In Orthodoxy religious training and education are traditional and strictly dogmatic. For the most part, only courses based on the Bible, the Holy Scriptures, the sacred tradition, and the decrees of early ecumenical councils are studied in Orthodox institutions of learning in the Middle Eastern countries and in Bulgaria, Greece, Rumania, and Yugoslavia. However, a new attitude is penetrating even the strongholds of Orthodoxy, and attention is turning to the study of the problems of ecumeni-cism, a dialogue with other religions, and the “theology of social service.” In the 1950’s and 1960’s the Moscow Patriarchate reestablished a tradition observed by prerevolutionary religious schools, which offered a theological education to students from other autocephalous Orthodox churches. Citizens of foreign countries, including representatives of the Orthodox churches of Alexandria, Antioch, Serbia, Rumania, Bulgaria, Cyprus, Poland, Czechoslovakia, Finland, and Japan, have been accepted at the Moscow and Leningrad theological academies. The Leningrad Theological Academy is training students from the Eastern Orthodox anti-Chalcedonian (Monophysite) churches of Ethiopia, India, Kenya, Tanzania, and Uganda. The Moscow Theological Academy offers a three-year graduate course. Graduates of the academy are awarded the degree of candidate in science, and after defending their theses, they receive the degree of master or doctor of theology.

In the Protestant churches, members of the laity receive secondary and higher theological education in theological colleges. Graduation does not impose the obligation of taking religious orders. Protestant theologians study at various types of theological academic institutions. In Western Europe there are about 60 academies, universities, and university faculties that offer a higher education in Protestant theology. There are also more than 100 colleges, academies, schools, and preaching seminaries offering a secondary education that prepares theologians, pastors, and preachers for service in the churches of the various Protestant denominations, including the evangelical (Lutheran) and the reformed (Calvinist) churches. The evangelical and other Protestant churches of Western Europe have also established a broad network of theological institutions of learning in Africa and Asia. In the USA the Lutherans have 12 theological colleges and seminaries; the Presbyterians, 17; the Baptists, 35; the Methodists, 13; the Adventists, four; the Reformed Church, three, and the Mennonites, four.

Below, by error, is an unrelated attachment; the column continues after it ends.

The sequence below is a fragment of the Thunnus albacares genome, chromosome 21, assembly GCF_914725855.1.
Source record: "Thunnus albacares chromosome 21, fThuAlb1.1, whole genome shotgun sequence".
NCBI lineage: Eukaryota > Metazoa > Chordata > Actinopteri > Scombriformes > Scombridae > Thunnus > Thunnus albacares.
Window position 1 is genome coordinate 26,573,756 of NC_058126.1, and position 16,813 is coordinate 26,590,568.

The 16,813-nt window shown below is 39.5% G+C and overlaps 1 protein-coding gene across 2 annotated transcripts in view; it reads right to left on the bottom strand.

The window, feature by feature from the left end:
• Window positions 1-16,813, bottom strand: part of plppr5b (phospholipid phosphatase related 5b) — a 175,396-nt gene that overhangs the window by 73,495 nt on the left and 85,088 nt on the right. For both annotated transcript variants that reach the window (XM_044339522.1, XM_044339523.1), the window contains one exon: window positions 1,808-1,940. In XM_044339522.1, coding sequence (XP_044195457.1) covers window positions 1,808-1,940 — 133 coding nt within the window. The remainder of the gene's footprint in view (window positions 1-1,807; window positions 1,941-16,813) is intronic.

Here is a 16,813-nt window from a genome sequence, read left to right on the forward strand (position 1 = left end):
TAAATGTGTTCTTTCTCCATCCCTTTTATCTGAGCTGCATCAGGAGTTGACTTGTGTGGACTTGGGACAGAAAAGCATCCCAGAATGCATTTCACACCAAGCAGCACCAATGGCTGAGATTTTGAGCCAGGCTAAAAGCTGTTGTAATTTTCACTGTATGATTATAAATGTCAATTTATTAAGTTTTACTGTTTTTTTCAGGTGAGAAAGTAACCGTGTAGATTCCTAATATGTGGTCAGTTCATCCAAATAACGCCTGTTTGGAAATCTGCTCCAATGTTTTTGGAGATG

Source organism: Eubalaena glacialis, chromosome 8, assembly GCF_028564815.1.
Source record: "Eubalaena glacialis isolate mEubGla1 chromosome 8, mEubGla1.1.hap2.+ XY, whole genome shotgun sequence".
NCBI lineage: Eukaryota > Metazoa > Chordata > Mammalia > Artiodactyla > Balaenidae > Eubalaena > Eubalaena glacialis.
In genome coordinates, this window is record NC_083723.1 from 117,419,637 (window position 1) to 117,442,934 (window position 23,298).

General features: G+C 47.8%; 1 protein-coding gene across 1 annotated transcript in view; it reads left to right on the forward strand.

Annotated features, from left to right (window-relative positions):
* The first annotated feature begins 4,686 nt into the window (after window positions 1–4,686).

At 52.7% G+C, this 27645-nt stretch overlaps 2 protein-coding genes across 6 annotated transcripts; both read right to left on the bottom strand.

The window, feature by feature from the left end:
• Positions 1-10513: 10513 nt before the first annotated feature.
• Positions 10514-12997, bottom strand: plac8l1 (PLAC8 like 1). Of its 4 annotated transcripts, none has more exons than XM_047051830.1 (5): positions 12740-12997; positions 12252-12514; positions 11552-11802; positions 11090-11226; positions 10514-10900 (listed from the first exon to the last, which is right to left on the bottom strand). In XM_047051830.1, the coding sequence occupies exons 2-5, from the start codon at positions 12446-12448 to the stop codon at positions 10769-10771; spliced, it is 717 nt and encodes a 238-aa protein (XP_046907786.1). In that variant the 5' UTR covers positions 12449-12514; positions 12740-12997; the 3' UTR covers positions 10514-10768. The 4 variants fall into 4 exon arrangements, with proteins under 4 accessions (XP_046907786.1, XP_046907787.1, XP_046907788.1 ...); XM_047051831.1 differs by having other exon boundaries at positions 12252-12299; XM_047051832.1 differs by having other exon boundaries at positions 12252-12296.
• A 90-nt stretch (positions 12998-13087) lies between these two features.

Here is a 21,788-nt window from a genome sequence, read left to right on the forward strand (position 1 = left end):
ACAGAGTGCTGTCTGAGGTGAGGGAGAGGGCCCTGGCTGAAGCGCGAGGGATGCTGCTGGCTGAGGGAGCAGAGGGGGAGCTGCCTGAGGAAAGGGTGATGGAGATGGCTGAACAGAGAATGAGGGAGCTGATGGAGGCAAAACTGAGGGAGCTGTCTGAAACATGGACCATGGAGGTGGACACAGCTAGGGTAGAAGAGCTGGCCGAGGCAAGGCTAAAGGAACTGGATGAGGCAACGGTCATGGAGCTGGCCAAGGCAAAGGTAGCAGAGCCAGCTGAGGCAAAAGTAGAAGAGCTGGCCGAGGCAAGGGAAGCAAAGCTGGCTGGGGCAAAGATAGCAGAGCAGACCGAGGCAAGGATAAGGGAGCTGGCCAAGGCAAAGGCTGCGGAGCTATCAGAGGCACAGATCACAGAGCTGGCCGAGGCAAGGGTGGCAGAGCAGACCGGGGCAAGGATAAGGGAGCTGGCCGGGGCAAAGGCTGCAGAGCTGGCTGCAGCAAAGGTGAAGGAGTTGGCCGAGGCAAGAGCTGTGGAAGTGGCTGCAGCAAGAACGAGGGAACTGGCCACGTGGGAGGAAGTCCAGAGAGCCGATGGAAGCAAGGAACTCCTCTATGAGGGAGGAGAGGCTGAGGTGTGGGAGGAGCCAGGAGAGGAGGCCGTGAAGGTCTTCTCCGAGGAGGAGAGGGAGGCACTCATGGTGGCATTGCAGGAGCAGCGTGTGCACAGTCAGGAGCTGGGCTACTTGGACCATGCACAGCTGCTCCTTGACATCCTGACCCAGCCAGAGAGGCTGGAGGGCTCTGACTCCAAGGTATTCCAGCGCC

The Protestant churches do not have a centralized system of theological education, and there are substantial differences between the religious education systems of the various denominations. In many countries, the status of Protestant religious educational institutions is determined by each religious organization. For example, a number of theological (pastoral) seminaries in the USA accept only students who have completed a theological program at a university. The academic curriculum includes Bible study, church history, theology, and pastoral theology (the study of the duties of the minister). Bible study constitutes the foundation for the preparation of presbyters and preachers in the courses offered by the Church of Evangelical Christians and Baptists in Moscow and in the academic institutions of many churches and sects in Europe, the USA, Canada, and Latin America. In Great Britain elementary religious training (primarily in Anglicanism) is conducted in the state schools. There are 40 theological colleges offering undergraduate theological training, and higher theological education is offered by the theology faculties and departments of 25 universities, including Oxford, Cambridge, London, and Manchester.